Accurate identification of an unknown substance’s composition is one of the cornerstone tasks of chemical analysis, therefore the range of potential techniques used for this purpose varies greatly. One useful qualitative determination practice is to measure the melting point for a substance since this characteristic is considered unique. Thus, by pinpointing the melting range for the sample being analyzed and comparing the data obtained with the literature, it becomes possible to identify the compound accurately.
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A powerful related tool used in this study is the fact that the melting point of a mixture of different substances is lower than the boiling points of the individual components. This phenomenon is primarily due to the more active interaction of foreign molecules when heated and hence a general lowering of the necessary temperature thresholds (Nichols, 2020). It follows that a mixture of an unknown sample with a putative substance will not lead to a change in the temperature range, which means that this is an excellent way to examine the hypothesis. In this laboratory work, there is the study of melting points of both substances with known composition and their mixture, and unknown substances, followed by their qualitative identification.
The laboratory study was formally divided into two consecutive sections: analysis of substances with established chemical composition and determination of the melting point for an unknown sample. A small amount of two known substances were ground to a powdery state, then placed in a thin-walled narrow capillary to reach the 2-4 mm mark. Thermal examinations of the two samples were conducted in two phases using the Mel-Temp apparatus: a gross temperature rise (about 10 ℃ per minute) to determine the approximate melting point and a finer, pinpoint rise (up to 3 ℃ per minute) to obtain analytically accurate data. In each case, the signal that the necessary limits of the desired interval had been reached was the first drop of liquid on the solid sample and complete liquefaction of the material.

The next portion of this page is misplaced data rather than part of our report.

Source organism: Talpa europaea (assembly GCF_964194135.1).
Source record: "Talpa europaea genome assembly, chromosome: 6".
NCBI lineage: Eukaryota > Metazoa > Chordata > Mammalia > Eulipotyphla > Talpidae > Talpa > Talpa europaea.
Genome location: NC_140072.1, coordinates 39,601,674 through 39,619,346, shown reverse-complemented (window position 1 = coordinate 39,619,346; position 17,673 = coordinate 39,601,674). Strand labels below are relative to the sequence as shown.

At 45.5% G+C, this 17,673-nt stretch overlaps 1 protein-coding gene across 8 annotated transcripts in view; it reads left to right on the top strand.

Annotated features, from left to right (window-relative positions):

After determining the individual melting points for the two substances, a thermal analysis was performed for their crushed mixture, and the temperature range data were compared with theoretical information about the effect of the presence of impurities on melting. The same procedures were used to identify the composition of the unknown compound, but after a separate analysis, three putative candidates were added in parallel, and melting temperatures were also obtained for the mixture. A critical analysis was then performed for the data obtained to determine the most appropriate composition.
Results and Discussion
Compounds with a known chemical composition in advance were analyzed for Benzoin and Maleic Acid. According to the reference melting point values given in the instructions for these organic compounds, Benzoin has a melting temperature range of 136-137 ℃, and exactly the same data are characteristic of the acid. Consequently, it was assumed before starting the laboratory tests that mixing the two components into a homogeneous powdery mixture should result in a lower overall melting point due to a more active interaction of molecules of different nature. The results of the primary analysis of the individual components and their mixture are shown in Table 1.